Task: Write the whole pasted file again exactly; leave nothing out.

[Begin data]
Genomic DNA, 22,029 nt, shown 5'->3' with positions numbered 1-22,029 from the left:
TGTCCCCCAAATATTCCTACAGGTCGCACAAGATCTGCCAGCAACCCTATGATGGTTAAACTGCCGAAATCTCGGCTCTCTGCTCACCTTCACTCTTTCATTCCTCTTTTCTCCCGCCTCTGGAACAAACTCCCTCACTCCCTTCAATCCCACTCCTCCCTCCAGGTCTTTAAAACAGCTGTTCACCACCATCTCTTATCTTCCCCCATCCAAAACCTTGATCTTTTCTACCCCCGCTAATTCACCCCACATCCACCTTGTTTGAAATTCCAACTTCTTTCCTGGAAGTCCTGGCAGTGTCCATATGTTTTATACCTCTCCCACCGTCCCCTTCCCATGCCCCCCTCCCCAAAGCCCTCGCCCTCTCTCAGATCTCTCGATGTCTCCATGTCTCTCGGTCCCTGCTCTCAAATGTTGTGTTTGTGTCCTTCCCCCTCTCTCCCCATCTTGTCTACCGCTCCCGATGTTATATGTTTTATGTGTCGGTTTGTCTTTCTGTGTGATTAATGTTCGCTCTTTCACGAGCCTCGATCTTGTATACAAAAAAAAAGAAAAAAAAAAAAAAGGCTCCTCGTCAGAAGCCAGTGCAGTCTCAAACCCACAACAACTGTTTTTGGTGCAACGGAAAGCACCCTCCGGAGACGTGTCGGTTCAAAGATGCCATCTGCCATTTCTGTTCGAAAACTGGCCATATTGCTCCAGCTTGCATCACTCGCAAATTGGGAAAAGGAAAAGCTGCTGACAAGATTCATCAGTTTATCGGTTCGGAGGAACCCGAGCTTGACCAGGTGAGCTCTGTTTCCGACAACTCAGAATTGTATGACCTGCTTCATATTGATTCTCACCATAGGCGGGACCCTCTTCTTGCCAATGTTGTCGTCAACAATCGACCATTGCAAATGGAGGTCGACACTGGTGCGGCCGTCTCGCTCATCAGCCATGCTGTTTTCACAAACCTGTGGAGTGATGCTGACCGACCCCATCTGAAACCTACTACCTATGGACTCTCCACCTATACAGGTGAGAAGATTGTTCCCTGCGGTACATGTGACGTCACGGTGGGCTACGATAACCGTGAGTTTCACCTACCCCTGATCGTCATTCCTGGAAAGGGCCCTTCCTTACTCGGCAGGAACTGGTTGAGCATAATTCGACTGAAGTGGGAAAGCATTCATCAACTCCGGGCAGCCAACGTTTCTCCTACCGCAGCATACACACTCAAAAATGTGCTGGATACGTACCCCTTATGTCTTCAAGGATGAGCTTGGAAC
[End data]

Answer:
Genomic DNA, 22,029 nt, shown 5'->3' with positions numbered 1-22,029 from the left:
TGTCCCCCAAATATTCCTACAGGTCGCACAAGATCTGCCAGCAACCCTATGATGGTTAAACTGCCGAAATCTCGGCTCTCTGCTCACCTTCACTCTTTCATTCCTCTTTTCTCCCGCCTCTGGAACAAACTCCCTCACTCCCTTCAATCCCACTCCTCCCTCCAGGTCTTTAAAACAGCTGTTCACCACCATCTCTTATCTTCCCCCATCCAAAACCTTGATCTTTTCTACCCCCGCTAATTCACCCCACATCCACCTTGTTTGAAATTCCAACTTCTTTCCTGGAAGTCCTGGCAGTGTCCATATGTTTTATACCTCTCCCACCGTCCCCTTCCCATGCCCCCCTCCCCAAAGCCCTCGCCCTCTCTCAGATCTCTCGATGTCTCCATGTCTCTCGGTCCCTGCTCTCAAATGTTGTGTTTGTGTCCTTCCCCCTCTCTCCCCATCTTGTCTACCGCTCCCGATGTTATATGTTTTATGTGTCGGTTTGTCTTTCTGTGTGATTAATGTTCGCTCTTTCACGAGCCTCGATCTTGTATACAAAAAAAAAGAAAAAAAAAAAAAAGGCTCCTCGTCAGAAGCCAGTGCAGTCTCAAACCCACAACAACTGTTTTTGGTGCAACGGAAAGCACCCTCCGGAGACGTGTCGGTTCAAAGATGCCATCTGCCATTTCTGTTCGAAAACTGGCCATATTGCTCCAGCTTGCATCACTCGCAAATTGGGAAAAGGAAAAGCTGCTGACAAGATTCATCAGTTTATCGGTTCGGAGGAACCCGAGCTTGACCAGGTGAGCTCTGTTTCCGACAACTCAGAATTGTATGACCTGCTTCATATTGATTCTCACCATAGGCGGGACCCTCTTCTTGCCAATGTTGTCGTCAACAATCGACCATTGCAAATGGAGGTCGACACTGGTGCGGCCGTCTCGCTCATCAGCCATGCTGTTTTCACAAACCTGTGGAGTGATGCTGACCGACCCCATCTGAAACCTACTACCTATGGACTCTCCACCTATACAGGTGAGAAGATTGTTCCCTGCGGTACATGTGACGTCACGGTGGGCTACGATAACCGTGAGTTTCACCTACCCCTGATCGTCATTCCTGGAAAGGGCCCTTCCTTACTCGGCAGGAACTGGTTGAGCATAATTCGACTGAAGTGGGAAAGCATTCATCAACTCCGGGCAGCCAACGTTTCTCCTACCGCAGCATACACACTCAAAAATGTGCTGGATACGTACCCCTTATGTCTTCAAGGATGAGCTTGGAAC